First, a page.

Monday, February 22, 2010

No misreadings here!

And in the Job course today we were swimming in the sea of Talmud! With the help of my colleague F, a specialist in midrash, we made our way through the section of the Baba Batra (part of the Babylonian Talmud) which contains the most concentrated discussion of the Book of Job in rabbinic literature (including this gloss). It's bewildering and then intoxicating, so different are its way of making arguments - philological, conjectural, anecdotal and often far-far-fetched - and its refusal to adjudicate between them. Is Job a parable, or did he live in the time of the Babylonian exile, or of Moses, or of Ruth? - Yes, quite possibly! Was Job as pious as Abraham, or less so, or more so? - Indeed, not unlikely!

I found one part particularly interesting, an extended passage in which God's speech to Job (the theophany) is read as an argument. Too often, especially in our time, God's speeches are understood as anything but argument, no more than so much noise, bluster, bullying; Job is shouted down; his questions - indeed all human questions - are blithely or brutally ignored as God revels in the enumeration of things bigger and stranger than humankind can fathom. Yet here, some of these claims are interpreted as responses to Job's questions and, along the way, proofs that God is as attentive to the tiniest detail as to the big picture.

To understand it, though, you'll need to understand that Job's question is construed as the accusation that God has mistaken him for an enemy, perhaps because things like tempests interfere with His perception. The argument rests on - or plays with - the close resemblance of the words Job [בויא, Iyob] and enemy [ביוא, Oyeb]. (The other thing to know is that the word for tempest apparently sounds like that for hair.)

Job said to God: Perhaps a tempest has passed before thee, and caused thee to confuse Iyob [Job] and Oyeb [enemy]. He was answered through a tempest, as it is written, Then the Lord answered Job out of the whirlwind and said, … Gird up now thy loins like a man, for I will demand of thee and declare thou unto me [38:1,3] 'I have created many hairs in man, and for every hair I have created a separate groove, so that two should not suck from the same groove, for if two were to suck from the same groove they would impair the sight of a man. I do not confuse one groove with another; and shall I then confuse Iyob with Oyeb? Who hath cleft a channel for the waterflood? [38:25] Many drops have I created in the clouds, and for every drop a separate mould, so that two drops should not issue from the same mould, since if two drops issued from the same mould they would wash away the soil, and it would not produce fruit. I do not confuse one drop with another, and shall I confuse Iyob and Oyeb?' … Or a way for the lightning of the thunder. [38:25] Many thunderclaps have I created in the clouds, and for each clap a separate path, so that two claps should not travel by the same path, since if two claps travelled by the same path they would devastate the world. I do not confuse one thunderclap with another, and shall I confuse Iyob with Oyeb? Knowest thou the time when the wild goats of the rock bring forth, or canst thou mark when the hinds do calve? [39:1] This wild goat is heartless towards her young. When she crouches for delivery, she goes up to the top of a mountain so that the young shall fall down and be killed, and I prepare an eagle to catch it in his wings and set it before her, and if he were one second too soon or too late it would be killed. I do not confuse one moment with another, and shall I confuse Iyob with Oyeb? Or canst thou mark when the hinds do calve? This hind has a narrow womb. When she crouches for delivery, I prepare a serpent which bites her at the opening of the womb, and she is delivered of her offspring; and were it one second too soon or too late, she would die. I do not confuse one moment with another, and shall I confuse Iyob with Oyeb? (16a-16b)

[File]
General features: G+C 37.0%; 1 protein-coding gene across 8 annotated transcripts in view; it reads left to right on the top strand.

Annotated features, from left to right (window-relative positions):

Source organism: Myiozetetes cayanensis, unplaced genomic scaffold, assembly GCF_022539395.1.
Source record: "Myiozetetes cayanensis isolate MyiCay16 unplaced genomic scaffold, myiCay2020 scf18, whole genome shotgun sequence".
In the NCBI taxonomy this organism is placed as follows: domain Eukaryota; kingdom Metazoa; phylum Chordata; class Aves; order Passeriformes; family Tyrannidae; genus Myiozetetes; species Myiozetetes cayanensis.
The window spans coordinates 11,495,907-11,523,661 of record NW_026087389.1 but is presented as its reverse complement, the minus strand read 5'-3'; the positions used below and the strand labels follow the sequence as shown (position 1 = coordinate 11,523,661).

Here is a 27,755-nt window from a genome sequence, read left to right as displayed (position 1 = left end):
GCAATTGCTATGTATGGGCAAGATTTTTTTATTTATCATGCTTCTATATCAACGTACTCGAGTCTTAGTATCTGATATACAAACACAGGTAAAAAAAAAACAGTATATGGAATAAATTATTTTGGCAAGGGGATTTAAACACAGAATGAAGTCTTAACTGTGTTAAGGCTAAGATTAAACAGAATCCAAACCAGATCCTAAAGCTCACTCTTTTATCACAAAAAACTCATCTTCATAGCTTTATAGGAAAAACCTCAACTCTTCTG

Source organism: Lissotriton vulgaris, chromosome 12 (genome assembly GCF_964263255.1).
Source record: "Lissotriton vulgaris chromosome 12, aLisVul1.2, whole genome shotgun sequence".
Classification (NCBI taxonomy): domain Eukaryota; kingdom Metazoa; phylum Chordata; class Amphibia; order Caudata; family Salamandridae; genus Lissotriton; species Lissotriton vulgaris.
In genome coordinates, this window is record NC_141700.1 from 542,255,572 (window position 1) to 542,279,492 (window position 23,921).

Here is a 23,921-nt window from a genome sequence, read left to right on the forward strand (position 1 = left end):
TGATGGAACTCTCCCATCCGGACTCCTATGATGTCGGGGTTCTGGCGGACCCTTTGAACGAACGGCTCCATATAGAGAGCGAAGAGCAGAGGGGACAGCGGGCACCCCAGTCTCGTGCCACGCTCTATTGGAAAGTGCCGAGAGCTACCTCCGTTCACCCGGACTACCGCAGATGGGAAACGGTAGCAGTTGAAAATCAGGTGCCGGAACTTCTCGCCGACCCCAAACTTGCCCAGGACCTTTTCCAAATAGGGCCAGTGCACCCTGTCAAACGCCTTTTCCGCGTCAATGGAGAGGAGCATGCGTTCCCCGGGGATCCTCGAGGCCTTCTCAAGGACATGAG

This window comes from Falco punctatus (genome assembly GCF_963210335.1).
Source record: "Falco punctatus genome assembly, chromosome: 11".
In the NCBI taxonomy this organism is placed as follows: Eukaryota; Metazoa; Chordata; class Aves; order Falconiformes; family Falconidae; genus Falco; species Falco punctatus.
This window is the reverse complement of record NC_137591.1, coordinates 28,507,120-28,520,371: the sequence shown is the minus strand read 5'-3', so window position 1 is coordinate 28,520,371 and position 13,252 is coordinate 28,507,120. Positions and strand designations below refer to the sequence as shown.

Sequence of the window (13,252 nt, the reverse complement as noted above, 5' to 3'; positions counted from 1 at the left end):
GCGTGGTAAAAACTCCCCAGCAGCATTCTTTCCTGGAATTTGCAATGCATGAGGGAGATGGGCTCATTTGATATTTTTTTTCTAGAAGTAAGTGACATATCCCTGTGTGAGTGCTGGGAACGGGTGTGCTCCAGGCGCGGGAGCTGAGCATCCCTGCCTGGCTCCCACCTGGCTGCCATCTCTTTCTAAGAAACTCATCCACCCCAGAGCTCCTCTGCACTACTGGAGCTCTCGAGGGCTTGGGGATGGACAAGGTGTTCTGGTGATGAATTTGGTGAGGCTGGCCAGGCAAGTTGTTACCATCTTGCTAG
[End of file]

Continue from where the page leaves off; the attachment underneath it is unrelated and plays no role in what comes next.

What's wonderful in this is not just the image of a God attentive to the smallest detail, who's engaged with the welfare of each individual thing in nature, no matter how tiny, in its individuality - and so of course also about each human being - but the suggestion that it's all about (or at least like) reading. God hasn't misread Job's name. His prodigious and meticulous care of His creation is like the rabbis' care for the text of Scripture - including seemingly heartless and narrow-wombed ones like the Book of Job! (Images from here)

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